Pros and Cons of Deviated Septum Surgery

The nasal septum is the bone and cartilage that separates the nostrils. The bone and cartilage are protected by a unique membrane called a mucous membrane, which contains numerous blood vessels and serves as a protective layer.

Ideally, the size of the right and left nasal passages is equivalent. However, it is believed that up to 80% of the population has a nasal septum that is not in the center. This is known as a deviated septum, and it may or may not induce symptoms depending on the severity of the deviation.

It's difficult to breathe through the nose when one side of the septum is substantially deviated or crooked; this difficulty is most common. In some instances, a deviated septum can impede nasal drainage and lead to recurrent sinus infections. You may notice some or all of the following symptoms:

  • Breathing difficulties in one or both of the nostrils
  • Nosebleeds
  • Nasal infections
  • Loud breathing during sleep in newborns and teenagers
  • Mouth breathing during sleep in adults

The septum can become deviated or bent as a result of an injury or trauma to the nose. But a deviated septum can happen to people who have grown and developed normally and who have never been hurt or had a broken nose.

Pros and Cons of Deviated Septum Surgery

Deviated septums can be corrected by septoplasty, a surgical procedure that is the most commonly used. Because of the ongoing process of face growth and development, this operation is rarely practiced on young children unless the condition is really severe. Septoplasty is a surgical technique that is typically performed through the nostrils, resulting in no visible bruising or signs of surgery; however, each case is unique, and special techniques may be needed depending on the patient.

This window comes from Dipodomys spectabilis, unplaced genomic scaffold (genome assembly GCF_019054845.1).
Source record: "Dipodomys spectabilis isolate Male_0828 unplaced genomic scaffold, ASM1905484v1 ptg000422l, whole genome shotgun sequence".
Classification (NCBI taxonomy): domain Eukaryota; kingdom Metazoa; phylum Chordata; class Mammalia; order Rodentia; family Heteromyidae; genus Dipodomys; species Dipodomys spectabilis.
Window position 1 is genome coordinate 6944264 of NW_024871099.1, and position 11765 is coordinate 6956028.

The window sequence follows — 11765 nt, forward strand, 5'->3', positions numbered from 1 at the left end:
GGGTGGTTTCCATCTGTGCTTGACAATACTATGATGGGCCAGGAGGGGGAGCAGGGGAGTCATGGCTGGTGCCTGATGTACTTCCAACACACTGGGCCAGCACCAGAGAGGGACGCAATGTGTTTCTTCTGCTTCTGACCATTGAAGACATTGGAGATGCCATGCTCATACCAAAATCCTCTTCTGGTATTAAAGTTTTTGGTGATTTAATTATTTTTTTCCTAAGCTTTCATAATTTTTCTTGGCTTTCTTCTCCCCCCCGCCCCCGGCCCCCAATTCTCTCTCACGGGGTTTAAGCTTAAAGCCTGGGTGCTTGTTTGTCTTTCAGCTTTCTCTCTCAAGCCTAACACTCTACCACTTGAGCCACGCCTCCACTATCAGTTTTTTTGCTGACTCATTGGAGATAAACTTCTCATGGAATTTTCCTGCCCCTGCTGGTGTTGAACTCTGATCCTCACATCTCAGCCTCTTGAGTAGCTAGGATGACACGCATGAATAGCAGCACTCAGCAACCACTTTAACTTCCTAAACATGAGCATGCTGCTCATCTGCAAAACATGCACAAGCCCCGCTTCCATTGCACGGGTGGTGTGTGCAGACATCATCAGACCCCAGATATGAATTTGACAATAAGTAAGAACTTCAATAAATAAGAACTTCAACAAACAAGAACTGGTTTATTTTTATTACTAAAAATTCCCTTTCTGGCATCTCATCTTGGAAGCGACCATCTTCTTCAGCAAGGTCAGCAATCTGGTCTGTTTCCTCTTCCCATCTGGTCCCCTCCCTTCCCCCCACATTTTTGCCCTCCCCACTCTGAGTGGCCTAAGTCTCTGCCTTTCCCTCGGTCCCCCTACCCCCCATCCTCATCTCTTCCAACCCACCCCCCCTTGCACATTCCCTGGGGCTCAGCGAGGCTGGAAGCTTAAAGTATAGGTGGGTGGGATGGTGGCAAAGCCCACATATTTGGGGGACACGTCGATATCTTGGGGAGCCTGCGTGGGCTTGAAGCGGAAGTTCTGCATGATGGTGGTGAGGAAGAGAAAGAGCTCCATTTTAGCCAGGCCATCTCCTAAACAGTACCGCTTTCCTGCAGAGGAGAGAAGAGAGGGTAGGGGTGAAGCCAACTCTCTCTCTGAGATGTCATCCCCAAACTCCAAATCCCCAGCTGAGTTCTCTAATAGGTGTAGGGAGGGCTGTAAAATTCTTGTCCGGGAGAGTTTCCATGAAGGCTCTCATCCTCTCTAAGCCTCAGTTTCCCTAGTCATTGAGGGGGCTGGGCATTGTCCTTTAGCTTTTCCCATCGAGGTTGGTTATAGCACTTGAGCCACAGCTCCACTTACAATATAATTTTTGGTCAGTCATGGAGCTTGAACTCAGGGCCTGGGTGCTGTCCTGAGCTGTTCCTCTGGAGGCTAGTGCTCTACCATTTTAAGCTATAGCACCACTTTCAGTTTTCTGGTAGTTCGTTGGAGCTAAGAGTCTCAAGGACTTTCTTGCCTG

Pros of Deviated Septum Surgery

Surgical correction of a deviated septum is a highly effective way to enhance breathing. A septoplasty, or septal surgery, may be a good option for you if you have difficulty breathing from one side of your nose.

It is crucial to notice that the side of the nostril where the septum  turns is oftentimes the side that causes the trouble breathing, despite being the wider side. This is because your nose contains structures known as turbinates. The air in your nose is heated and humidified by these structures, which resemble hot dogs and are positioned on both sides of your nose. 

Those who suffer from allergies or who reside in cities such as Houston, where the air quality is less than ideal, may notice an increase in the size of their turbinates. Compensatory hypertrophy occurs when the larger side of the turbinate swells to fill in the additional space caused by a deviated septum. If we only move the septum back to the middle, that side of the turbinates will still be broader than the other side, which will make it hard to breathe. In this scenario septoplasty executed along with  the turbinate surgery is required to resolve both problems.

Cons of Deviated Septum Surgery

In the majority of individuals with a severely deviated septum, correcting the septum should resolve breathing issues. Even if it does not completely address the problem, we may see a 70 to 80%  progress to the point where you no longer notice that one side is significantly worse than the other.

The disadvantage of septoplasty is that nasal blockage is a matter of personal preference. Numerous variables affect like our breathing pattern and what we interpret to be obstructed breathing. A patient's level of nasal occlusion may not be directly related to the degree of deviation in the septum.

Post a Comment